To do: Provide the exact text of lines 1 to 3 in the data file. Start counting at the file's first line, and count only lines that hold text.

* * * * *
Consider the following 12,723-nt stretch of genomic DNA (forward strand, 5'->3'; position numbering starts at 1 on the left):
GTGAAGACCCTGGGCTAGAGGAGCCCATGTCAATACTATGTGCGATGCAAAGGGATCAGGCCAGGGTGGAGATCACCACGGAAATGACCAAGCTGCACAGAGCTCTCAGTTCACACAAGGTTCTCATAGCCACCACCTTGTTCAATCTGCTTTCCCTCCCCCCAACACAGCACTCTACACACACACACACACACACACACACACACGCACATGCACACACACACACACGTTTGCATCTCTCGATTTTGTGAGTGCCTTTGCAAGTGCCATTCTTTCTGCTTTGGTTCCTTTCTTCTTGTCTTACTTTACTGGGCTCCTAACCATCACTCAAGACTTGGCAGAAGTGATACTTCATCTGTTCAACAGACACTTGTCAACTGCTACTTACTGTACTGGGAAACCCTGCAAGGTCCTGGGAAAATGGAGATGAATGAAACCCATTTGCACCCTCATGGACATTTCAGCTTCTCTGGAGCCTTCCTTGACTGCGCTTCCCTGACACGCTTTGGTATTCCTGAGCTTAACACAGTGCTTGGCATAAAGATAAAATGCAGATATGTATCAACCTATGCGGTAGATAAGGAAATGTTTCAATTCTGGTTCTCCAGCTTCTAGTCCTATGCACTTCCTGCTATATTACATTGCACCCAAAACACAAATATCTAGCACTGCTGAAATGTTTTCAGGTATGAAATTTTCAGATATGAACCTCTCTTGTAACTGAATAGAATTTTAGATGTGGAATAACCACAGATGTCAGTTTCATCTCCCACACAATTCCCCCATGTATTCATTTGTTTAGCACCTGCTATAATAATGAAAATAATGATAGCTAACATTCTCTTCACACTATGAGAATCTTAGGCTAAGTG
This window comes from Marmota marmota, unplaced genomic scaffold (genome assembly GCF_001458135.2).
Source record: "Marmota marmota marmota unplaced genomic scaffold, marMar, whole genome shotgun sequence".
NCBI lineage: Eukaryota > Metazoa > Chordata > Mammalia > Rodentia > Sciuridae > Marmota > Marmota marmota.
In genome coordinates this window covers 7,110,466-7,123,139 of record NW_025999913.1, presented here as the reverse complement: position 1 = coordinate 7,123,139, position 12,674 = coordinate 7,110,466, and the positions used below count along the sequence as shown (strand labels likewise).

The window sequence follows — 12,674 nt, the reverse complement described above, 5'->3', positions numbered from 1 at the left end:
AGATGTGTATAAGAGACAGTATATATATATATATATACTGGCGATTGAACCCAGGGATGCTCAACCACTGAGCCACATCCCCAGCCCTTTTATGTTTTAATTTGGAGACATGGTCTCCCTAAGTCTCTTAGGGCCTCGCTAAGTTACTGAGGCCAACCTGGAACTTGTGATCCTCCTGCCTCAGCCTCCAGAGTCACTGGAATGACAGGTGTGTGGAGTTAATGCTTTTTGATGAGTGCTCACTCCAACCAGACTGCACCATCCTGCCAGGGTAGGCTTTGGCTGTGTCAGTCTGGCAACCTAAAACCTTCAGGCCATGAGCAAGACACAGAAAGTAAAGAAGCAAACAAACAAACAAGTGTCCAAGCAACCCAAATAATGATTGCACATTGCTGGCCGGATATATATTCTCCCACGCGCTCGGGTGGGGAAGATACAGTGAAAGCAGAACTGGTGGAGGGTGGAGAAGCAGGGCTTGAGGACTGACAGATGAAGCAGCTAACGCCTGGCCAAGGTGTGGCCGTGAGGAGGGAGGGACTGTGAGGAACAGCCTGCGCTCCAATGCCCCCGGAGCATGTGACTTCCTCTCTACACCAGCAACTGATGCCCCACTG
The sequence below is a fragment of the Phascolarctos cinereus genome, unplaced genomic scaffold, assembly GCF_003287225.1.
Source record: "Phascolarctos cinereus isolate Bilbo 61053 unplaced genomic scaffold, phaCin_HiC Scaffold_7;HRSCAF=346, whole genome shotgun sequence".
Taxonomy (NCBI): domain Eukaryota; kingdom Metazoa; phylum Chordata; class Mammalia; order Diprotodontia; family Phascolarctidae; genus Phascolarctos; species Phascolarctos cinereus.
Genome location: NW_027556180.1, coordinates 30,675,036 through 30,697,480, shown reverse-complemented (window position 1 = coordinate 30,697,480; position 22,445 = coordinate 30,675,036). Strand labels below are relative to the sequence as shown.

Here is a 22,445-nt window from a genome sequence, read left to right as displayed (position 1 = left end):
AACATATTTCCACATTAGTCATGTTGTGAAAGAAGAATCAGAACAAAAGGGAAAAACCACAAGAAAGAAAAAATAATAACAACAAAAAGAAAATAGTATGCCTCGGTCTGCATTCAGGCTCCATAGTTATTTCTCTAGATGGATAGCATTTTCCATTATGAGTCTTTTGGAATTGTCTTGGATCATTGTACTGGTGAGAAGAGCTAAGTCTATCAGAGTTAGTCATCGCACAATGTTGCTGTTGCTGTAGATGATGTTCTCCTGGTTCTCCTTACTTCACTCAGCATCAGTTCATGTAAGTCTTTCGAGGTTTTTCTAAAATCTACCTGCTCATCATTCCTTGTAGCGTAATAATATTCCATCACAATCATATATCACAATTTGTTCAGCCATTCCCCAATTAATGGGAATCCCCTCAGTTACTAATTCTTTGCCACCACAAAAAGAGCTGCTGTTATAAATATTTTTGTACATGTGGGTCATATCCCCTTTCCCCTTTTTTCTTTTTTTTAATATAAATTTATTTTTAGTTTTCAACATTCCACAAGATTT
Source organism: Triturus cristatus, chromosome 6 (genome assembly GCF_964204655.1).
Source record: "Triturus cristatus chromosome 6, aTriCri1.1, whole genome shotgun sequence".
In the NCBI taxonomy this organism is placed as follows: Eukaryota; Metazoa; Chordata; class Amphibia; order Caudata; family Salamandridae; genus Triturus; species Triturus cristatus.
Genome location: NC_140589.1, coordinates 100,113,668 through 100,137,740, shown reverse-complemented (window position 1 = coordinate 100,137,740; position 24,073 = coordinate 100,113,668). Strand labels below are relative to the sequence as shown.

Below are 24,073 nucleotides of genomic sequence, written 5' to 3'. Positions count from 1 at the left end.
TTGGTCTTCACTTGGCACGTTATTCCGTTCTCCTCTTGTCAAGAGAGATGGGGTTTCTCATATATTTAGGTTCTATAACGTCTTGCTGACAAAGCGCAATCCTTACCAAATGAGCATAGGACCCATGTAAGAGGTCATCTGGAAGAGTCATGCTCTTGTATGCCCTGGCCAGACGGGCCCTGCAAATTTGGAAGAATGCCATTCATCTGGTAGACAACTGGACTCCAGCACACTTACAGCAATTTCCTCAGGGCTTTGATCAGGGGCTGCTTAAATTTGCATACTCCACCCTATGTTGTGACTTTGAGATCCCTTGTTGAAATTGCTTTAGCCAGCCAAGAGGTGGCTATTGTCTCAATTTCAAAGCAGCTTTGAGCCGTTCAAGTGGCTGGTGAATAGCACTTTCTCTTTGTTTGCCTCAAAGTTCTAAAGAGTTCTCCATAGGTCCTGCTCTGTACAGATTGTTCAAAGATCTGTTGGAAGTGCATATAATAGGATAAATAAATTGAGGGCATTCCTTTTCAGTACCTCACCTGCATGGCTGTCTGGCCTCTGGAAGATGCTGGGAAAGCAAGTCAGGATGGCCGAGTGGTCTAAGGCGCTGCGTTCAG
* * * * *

Consider the following 12,723-nt stretch of genomic DNA (forward strand, 5'->3'; position numbering starts at 1 on the left):
GTGAAGACCCTGGGCTAGAGGAGCCCATGTCAATACTATGTGCGATGCAAAGGGATCAGGCCAGGGTGGAGATCACCACGGAAATGACCAAGCTGCACAGAGCTCTCAGTTCACACAAGGTTCTCATAGCCACCACCTTGTTCAATCTGCTTTCCCTCCCCCCAACACAGCACTCTACACACACACACACACACACACACACACACGCACATGCACACACACACACACGTTTGCATCTCTCGATTTTGTGAGTGCCTTTGCAAGTGCCATTCTTTCTGCTTTGGTTCCTTTCTTCTTGTCTTACTTTACTGGGCTCCTAACCATCACTCAAGACTTGGCAGAAGTGATACTTCATCTGTTCAACAGACACTTGTCAACTGCTACTTACTGTACTGGGAAACCCTGCAAGGTCCTGGGAAAATGGAGATGAATGAAACCCATTTGCACCCTCATGGACATTTCAGCTTCTCTGGAGCCTTCCTTGACTGCGCTTCCCTGACACGCTTTGGTATTCCTGAGCTTAACACAGTGCTTGGCATAAAGATAAAATGCAGATATGTATCAACCTATGCGGTAGATAAGGAAATGTTTCAATTCTGGTTCTCCAGCTTCTAGTCCTATGCACTTCCTGCTATATTACATTGCACCCAAAACACAAATATCTAGCACTGCTGAAATGTTTTCAGGTATGAAATTTTCAGATATGAACCTCTCTTGTAACTGAATAGAATTTTAGATGTGGAATAACCACAGATGTCAGTTTCATCTCCCACACAATTCCCCCATGTATTCATTTGTTTAGCACCTGCTATAATAATGAAAATAATGATAGCTAACATTCTCTTCACACTATGAGAATCTTAGGCTAAGTG
This window comes from Marmota marmota, unplaced genomic scaffold (genome assembly GCF_001458135.2).